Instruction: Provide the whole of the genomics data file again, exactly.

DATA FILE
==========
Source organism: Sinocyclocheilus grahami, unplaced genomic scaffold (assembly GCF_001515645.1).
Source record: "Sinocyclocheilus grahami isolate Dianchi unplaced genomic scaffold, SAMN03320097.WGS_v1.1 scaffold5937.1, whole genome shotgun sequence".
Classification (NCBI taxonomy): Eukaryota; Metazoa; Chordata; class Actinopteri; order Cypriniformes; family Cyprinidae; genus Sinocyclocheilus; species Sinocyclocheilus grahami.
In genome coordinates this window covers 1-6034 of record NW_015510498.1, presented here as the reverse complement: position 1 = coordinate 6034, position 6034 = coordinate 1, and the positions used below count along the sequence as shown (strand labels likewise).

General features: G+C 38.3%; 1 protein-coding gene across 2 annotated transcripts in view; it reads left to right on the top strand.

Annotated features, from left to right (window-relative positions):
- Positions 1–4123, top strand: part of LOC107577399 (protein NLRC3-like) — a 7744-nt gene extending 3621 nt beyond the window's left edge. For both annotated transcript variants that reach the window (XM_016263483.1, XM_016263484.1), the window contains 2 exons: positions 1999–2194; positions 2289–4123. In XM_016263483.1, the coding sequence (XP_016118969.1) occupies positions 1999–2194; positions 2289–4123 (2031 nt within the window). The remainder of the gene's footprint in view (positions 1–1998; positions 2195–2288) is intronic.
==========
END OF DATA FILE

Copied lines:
Source organism: Sinocyclocheilus grahami, unplaced genomic scaffold (assembly GCF_001515645.1).
Source record: "Sinocyclocheilus grahami isolate Dianchi unplaced genomic scaffold, SAMN03320097.WGS_v1.1 scaffold5937.1, whole genome shotgun sequence".
Classification (NCBI taxonomy): Eukaryota; Metazoa; Chordata; class Actinopteri; order Cypriniformes; family Cyprinidae; genus Sinocyclocheilus; species Sinocyclocheilus grahami.
In genome coordinates this window covers 1-6034 of record NW_015510498.1, presented here as the reverse complement: position 1 = coordinate 6034, position 6034 = coordinate 1, and the positions used below count along the sequence as shown (strand labels likewise).

General features: G+C 38.3%; 1 protein-coding gene across 2 annotated transcripts in view; it reads left to right on the top strand.

Annotated features, from left to right (window-relative positions):
- Positions 1–4123, top strand: part of LOC107577399 (protein NLRC3-like) — a 7744-nt gene extending 3621 nt beyond the window's left edge. For both annotated transcript variants that reach the window (XM_016263483.1, XM_016263484.1), the window contains 2 exons: positions 1999–2194; positions 2289–4123. In XM_016263483.1, the coding sequence (XP_016118969.1) occupies positions 1999–2194; positions 2289–4123 (2031 nt within the window). The remainder of the gene's footprint in view (positions 1–1998; positions 2195–2288) is intronic.